Metrotech tenants have received about $270 million in state and city subsidies (of which more than $200 million went to JPMorgan Chase). But Metrotech hasn’t “kept” the nation’s financial-services jobs in New York: Gotham’s share of U.S. securities-industry jobs has fallen from one in three to one in five since 1980. Metrotech, despite its Class A office space and its quiet campus lush with greenery, can’t even attract enough private-sector tenants to remain fully occupied; its tenants include an array of government agencies.
Nor has Metrotech, completely cut off from the surrounding streetscape, encouraged the growth of an unsubsidized business community in its neighborhood. Metrotech is what it was when it opened: a suburban-style office campus carved out of inner-city downtown Brooklyn. The two worlds don’t meet.

And then, unlike the many journalists who don't place Atlantic Yards in the context of Forest City Ratner's track record, she makes the connection:
The government’s newest solution for “underdeveloped” Brooklyn is another top-down project by eminent domain planned by the same developer nearby....
Ratner’s sweeping master plan for the Prospect Heights neighborhood envisions a basketball arena over some uncovered railyards he’ll buy at a below-market price from New York’s Metropolitan Transportation Authority, and he’s petitioning the state and city to condemn the adjoining blocks so that he can build nearly 6,000 [actually 7,300] high-rise apartments there...
But the properties Ratner wants the government to condemn, like the houses in Kelo, are hardly distressed....The taxpayers sure won’t get much in return...Without government intervention, prosperous people have chosen to move in, and one Prospect Heights property owner, Henry Weinstein, had tentative plans to develop his land to its full potential, including, possibly, more luxury condos. In order to win the bid for the state-owned railyards, Ratner also had to stymie rival developer Gary Barnett’s competing bid to build apartment towers over the railyards’ footprint, which did not require eminent domain and massive stadium subsidies. So taxpayers will end up subsidizing economic growth that would have happened naturally, and far more rationally, anyway.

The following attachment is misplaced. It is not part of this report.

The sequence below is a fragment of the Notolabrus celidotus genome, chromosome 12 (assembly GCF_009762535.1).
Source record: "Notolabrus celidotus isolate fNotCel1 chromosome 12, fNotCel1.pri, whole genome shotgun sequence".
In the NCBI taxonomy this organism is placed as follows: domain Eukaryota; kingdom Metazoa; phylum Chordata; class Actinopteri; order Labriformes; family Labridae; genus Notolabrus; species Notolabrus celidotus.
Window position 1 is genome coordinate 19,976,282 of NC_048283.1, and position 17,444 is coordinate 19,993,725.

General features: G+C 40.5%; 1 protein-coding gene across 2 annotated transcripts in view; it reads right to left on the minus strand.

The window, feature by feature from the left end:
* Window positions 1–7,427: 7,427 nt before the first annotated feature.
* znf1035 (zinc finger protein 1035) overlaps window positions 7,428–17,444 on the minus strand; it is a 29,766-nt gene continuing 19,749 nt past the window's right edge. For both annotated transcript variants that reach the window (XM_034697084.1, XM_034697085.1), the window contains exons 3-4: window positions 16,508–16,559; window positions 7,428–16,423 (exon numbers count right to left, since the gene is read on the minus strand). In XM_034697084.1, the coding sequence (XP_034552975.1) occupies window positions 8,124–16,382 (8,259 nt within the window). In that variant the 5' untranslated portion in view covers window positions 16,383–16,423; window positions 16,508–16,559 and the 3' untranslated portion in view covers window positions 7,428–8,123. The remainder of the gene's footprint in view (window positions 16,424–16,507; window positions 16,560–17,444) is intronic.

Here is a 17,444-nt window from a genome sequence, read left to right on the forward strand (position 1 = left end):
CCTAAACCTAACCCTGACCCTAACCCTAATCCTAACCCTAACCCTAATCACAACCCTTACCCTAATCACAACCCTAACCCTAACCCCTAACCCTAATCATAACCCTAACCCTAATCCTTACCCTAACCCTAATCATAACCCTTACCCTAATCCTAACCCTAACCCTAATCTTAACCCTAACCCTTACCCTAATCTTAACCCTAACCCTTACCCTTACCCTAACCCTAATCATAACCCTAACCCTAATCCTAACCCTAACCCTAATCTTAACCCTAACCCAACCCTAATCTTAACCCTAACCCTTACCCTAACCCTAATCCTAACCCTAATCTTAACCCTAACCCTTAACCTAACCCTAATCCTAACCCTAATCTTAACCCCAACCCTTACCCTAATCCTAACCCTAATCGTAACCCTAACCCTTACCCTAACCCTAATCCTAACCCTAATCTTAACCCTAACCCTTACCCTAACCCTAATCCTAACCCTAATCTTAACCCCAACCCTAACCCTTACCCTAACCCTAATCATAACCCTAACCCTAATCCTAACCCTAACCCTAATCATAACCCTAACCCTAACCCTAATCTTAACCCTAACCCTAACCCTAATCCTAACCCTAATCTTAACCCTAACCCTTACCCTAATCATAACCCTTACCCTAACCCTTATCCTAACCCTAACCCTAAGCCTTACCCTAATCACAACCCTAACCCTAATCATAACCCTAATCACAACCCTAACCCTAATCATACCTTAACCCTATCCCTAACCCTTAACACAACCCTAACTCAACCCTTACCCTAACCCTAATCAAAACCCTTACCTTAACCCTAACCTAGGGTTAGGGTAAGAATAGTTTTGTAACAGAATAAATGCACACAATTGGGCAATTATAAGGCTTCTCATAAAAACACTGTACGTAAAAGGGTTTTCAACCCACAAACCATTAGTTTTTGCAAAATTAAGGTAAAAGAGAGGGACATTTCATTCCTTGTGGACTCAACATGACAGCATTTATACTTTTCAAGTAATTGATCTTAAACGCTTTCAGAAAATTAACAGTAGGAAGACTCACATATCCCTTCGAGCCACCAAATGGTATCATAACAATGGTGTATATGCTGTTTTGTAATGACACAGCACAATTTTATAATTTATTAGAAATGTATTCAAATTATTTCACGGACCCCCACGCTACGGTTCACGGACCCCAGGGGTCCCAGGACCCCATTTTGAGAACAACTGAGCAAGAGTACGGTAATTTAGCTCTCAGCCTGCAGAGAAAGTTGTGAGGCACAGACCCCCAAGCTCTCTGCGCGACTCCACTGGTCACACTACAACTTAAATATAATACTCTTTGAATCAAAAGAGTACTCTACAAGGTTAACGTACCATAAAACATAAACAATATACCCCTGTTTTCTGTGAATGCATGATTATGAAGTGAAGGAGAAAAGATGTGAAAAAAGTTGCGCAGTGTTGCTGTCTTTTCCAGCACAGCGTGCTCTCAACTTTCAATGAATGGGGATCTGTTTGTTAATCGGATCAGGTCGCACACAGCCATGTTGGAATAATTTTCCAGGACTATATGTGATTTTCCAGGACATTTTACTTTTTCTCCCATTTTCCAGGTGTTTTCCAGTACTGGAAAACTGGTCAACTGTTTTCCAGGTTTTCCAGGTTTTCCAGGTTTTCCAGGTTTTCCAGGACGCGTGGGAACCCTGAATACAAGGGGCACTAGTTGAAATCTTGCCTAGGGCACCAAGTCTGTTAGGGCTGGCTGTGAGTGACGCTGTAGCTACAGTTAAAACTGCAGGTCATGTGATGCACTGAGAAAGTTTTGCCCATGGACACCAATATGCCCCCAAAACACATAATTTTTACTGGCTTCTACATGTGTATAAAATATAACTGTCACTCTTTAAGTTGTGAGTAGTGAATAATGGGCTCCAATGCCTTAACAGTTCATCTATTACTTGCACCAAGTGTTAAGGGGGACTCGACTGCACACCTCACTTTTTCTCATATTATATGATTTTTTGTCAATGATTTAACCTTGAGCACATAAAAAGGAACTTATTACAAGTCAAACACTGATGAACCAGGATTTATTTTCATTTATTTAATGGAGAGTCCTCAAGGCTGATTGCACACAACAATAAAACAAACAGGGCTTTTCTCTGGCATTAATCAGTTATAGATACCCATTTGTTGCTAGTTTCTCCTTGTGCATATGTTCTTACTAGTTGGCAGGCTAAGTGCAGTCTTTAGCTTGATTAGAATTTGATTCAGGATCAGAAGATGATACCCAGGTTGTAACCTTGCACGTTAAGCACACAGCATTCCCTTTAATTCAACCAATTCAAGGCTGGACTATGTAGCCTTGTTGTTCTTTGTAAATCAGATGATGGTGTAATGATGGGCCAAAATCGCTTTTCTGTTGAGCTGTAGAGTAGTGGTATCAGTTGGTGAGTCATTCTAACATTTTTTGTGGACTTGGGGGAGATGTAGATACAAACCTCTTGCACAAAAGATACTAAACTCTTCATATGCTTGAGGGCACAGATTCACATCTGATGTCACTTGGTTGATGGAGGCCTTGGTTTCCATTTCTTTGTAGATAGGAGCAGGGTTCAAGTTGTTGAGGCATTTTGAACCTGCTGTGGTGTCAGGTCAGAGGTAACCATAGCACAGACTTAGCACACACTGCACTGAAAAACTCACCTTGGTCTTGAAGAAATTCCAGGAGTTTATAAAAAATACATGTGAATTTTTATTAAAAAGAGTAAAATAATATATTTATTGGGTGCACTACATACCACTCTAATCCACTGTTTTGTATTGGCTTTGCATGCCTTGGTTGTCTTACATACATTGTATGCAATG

Politicians line up behind megaprojects like Ratner’s Prospect Heights scheme because they can boast that their sponsorship will create jobs and economic growth, whereas no politician can take credit for gradual and organic free-market economic development. The big, politically connected, unionized construction companies love such projects, too, because subsidized construction mandates unionized contractors, and the politically active construction unions love them no less. The Wall Street firms that underwrite the bonds for the public subsidy are also big supporters, as are the industry associations whose members stand to gain, even while other taxpaying businesses stand to lose.

Gelinas also notices Ratner's manipulations:
His new Prospect Heights project comes complete with a 51-page “Community Benefits Agreement,” which could serve as a textbook for politicized economic development. In it, he offers sweeteners to “community” activists, among them at least 2,000 units of below-market “affordable” housing and a generous percentage of jobs for minority contractors and employees.
The sweeteners attracted some powerful, if unsavory, political support. Unsurprisingly, Al Sharpton climbed on board... But, more crucially, Ratner’s chief “community” cheerleader is Bertha Lewis, head of the New York chapter of Acorn, the nation’s biggest left-wing activist group...Acorn’s Lewis, as “enforcing member” (the literal term the agreement uses) of the plan’s affordable-housing component, will have a huge say in deciding who will get the project’s subsidized apartments—a rich patronage plum indeed.... In return, Acorn will take “reasonable steps to publicly support the project...This is no trivial matter, since Lewis is not only a “community” leader but also co-head of the powerful Working Families Party, the political face of Gotham’s public-sector unions.

Some details are missing--such as an analysis of the how "affordable" housing mostly helps the middle-classs, how Ratner added 2,800 condos after getting the 50-50 "affordable" agreement publicly praised, and how the number of promised office jobs has plummeted--but this is as lengthy a treatment of the Atlantic Yards project as you'll find beyond my report. Thus, it points out the failure of the local dailies and weeklies to dig into the biggest project in the history of Brooklyn.